Chicken-Fried News: Convenient narrative

click to enlarge Chicken-Fried News: Convenient narrative
Ingvard Ashby

If you, an average person, decided to leave your job without providing two weeks notice, which would give the former employer the ability to adequately find a replacement, would you expect them to roll out the red carpet if you returned on a business meeting as a member of your former company’s biggest competitor?

That’s essentially the scenario Kevin Durant described in a Wall Street Journal interview last week in which he is still upset former Thunder employees were part of the cold shoulder (and then some) that fans provided on his first return trip to Oklahoma City as a member of the Golden State Warriors in 2017.

“I eventually wanted to come back to that city and be part of that community and organization, but I don’t trust nobody there,” Durant told The Wall Street Journal’s J.R. Moehringer. “That shit must have been fake, what they was doing. The organization, the GM, I ain’t talked to none of those people, even had a nice exchange with those people, since I left.”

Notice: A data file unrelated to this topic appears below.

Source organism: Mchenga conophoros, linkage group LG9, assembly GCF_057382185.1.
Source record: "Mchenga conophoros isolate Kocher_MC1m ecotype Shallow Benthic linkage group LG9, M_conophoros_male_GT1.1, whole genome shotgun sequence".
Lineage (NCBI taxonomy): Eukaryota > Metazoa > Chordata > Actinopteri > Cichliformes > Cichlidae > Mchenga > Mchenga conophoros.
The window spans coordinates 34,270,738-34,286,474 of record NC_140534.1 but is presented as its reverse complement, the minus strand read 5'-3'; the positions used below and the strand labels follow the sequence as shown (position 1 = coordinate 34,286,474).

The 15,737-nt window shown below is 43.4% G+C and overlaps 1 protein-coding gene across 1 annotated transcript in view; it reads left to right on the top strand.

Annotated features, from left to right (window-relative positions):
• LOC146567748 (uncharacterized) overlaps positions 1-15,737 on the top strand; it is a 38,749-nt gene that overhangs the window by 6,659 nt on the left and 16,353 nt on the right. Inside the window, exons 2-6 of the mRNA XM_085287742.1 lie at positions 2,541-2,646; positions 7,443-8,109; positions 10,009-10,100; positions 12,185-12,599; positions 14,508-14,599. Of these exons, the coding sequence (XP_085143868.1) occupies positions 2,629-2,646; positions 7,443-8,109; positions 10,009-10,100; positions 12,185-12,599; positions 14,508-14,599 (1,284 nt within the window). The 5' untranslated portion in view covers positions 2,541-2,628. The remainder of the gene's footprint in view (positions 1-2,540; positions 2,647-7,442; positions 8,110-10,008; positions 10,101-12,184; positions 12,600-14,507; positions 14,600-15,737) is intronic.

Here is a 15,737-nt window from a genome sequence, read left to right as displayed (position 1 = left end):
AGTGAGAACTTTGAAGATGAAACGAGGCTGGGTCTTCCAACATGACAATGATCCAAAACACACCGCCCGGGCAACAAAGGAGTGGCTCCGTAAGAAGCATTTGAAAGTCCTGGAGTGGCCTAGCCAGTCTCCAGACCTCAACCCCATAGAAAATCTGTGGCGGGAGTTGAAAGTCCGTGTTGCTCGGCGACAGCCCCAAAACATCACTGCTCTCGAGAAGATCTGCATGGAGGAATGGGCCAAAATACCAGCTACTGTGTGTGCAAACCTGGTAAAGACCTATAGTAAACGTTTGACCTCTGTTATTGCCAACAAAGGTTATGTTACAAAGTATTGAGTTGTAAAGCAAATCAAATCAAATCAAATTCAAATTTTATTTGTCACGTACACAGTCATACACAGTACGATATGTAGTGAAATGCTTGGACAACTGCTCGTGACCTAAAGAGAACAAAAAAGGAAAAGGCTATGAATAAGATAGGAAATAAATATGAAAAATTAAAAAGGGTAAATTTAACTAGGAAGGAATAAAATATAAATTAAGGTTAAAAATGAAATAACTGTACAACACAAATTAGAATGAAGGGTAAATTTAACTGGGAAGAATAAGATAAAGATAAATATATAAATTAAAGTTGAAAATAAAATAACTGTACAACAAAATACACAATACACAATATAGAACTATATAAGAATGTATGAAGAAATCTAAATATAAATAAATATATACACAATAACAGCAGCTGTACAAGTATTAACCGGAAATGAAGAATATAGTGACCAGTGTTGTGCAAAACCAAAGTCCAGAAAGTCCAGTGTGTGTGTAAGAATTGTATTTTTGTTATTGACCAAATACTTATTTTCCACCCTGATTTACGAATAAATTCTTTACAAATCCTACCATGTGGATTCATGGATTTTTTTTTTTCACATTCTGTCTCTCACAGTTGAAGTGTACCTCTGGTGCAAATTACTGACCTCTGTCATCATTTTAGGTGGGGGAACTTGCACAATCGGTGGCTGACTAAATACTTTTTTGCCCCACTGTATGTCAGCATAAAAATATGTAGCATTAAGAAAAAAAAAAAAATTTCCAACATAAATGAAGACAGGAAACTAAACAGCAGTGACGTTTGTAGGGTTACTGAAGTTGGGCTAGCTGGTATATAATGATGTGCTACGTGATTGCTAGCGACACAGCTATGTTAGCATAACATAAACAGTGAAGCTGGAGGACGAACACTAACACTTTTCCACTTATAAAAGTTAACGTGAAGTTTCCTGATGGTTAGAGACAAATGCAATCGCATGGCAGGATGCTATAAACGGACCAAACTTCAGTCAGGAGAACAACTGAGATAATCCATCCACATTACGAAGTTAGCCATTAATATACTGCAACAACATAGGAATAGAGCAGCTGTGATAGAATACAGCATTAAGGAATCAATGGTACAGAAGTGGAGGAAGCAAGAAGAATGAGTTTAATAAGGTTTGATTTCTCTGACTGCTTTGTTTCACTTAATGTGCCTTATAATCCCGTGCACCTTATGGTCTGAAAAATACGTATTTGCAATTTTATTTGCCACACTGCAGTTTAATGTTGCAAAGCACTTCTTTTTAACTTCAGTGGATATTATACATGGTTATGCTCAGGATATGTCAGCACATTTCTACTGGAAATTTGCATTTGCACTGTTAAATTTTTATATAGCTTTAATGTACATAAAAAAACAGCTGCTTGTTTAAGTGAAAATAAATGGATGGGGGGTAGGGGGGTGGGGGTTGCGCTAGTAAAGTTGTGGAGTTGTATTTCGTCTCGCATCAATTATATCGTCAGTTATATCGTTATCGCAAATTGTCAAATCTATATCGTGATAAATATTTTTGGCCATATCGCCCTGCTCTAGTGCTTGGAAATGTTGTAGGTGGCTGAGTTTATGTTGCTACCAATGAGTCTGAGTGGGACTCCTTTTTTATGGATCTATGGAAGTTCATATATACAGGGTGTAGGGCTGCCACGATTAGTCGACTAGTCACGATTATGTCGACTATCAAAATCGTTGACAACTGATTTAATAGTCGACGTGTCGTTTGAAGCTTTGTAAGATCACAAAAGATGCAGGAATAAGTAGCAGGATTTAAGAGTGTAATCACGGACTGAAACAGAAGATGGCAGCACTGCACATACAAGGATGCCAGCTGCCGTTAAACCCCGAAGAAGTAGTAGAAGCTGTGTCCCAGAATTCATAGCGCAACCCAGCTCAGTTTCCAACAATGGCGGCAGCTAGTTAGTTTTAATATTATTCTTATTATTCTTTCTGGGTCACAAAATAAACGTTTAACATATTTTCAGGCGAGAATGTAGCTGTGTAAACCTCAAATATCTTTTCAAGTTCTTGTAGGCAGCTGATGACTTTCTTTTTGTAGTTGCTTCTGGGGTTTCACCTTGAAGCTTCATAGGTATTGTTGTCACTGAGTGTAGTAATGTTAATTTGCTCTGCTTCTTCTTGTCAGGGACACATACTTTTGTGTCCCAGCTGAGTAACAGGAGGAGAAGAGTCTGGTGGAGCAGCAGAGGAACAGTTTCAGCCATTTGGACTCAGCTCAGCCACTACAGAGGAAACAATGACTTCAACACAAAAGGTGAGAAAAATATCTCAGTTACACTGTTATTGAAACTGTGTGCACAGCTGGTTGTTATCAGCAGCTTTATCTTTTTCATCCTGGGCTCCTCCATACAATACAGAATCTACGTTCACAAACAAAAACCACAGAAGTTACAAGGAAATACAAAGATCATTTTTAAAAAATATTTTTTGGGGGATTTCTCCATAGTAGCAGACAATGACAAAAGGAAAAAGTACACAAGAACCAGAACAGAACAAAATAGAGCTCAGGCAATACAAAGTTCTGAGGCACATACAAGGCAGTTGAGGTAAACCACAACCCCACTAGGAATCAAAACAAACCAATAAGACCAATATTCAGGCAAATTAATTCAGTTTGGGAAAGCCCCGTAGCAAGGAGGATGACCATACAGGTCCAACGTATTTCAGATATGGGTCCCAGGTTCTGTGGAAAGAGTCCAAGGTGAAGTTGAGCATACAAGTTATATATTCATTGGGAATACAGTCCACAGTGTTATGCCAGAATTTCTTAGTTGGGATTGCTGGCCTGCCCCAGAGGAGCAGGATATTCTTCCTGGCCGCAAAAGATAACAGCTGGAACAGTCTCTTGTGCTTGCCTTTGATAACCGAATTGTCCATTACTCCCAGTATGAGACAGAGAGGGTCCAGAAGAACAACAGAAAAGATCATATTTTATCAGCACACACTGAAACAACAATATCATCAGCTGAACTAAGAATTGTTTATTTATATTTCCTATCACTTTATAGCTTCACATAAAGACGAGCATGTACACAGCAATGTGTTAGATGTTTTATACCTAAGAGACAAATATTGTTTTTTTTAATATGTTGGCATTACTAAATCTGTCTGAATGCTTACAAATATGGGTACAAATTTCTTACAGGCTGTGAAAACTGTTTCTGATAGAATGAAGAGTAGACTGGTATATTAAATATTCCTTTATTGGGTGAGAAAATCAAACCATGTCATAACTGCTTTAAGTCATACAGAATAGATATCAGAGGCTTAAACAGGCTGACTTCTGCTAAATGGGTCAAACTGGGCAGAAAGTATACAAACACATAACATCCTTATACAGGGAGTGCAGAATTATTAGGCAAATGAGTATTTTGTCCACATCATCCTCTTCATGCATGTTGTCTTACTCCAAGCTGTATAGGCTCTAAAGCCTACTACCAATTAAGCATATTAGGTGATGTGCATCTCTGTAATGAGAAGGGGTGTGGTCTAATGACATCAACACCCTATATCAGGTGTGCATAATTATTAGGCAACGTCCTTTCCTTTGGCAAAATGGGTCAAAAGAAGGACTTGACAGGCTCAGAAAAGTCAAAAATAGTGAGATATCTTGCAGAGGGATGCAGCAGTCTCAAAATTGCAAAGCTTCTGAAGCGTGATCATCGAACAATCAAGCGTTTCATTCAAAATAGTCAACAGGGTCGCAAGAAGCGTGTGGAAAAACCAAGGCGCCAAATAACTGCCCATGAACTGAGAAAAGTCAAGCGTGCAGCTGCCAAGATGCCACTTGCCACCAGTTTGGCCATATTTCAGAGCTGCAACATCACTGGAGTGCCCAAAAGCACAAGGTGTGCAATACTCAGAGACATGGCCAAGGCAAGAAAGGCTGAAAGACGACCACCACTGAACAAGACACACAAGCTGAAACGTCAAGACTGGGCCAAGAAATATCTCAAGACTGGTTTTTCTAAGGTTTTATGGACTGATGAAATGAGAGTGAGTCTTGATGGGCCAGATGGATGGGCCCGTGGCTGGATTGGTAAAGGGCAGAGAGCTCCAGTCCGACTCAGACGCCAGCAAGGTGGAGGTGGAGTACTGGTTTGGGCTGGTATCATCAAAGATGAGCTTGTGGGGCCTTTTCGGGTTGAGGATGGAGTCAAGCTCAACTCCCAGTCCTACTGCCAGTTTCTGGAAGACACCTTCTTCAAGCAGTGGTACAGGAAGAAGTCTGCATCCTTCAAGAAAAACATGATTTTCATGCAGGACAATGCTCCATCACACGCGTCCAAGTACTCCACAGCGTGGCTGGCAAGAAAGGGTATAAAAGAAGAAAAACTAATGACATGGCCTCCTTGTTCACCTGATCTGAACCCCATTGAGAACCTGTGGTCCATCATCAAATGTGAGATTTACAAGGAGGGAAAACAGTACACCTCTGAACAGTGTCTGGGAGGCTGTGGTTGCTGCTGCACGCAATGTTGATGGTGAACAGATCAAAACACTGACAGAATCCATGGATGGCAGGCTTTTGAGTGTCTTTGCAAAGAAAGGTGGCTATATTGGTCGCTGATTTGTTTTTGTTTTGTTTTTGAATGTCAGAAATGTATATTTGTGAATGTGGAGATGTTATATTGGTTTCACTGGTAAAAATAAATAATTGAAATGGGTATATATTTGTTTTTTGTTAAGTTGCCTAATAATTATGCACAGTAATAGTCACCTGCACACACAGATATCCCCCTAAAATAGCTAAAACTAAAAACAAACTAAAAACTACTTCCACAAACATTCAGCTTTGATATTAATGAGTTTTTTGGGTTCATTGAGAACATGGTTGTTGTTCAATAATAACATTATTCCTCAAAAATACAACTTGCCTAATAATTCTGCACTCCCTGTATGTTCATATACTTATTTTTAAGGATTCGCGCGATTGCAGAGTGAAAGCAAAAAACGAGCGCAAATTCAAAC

Fans chanted cupcake — Russell Westbrook’s famous dig at his former teammate — and of course there were far more malicious acts perpetrated by Thunder fans. In the WSJ piece, Durant’s mother Wanda recounted a harrowing video of a Thunder fan shooting bullets into a Durant jersey. Those actions are inexcusable, but Durant wants to act as if he’s blameless in his departure from the Thunder.

He lived in Oklahoma City and donated a million dollars to the Moore tornado relief efforts, but the same thoughtfulness wasn’t there as he held the famous meetings in the Hamptons during the summer of 2016. Thunder fans showed no ill will for Westbrook this offseason as he essentially asked for a trade to another Western Conference rival — a fact Durant conveniently leaves out of his narrative. 

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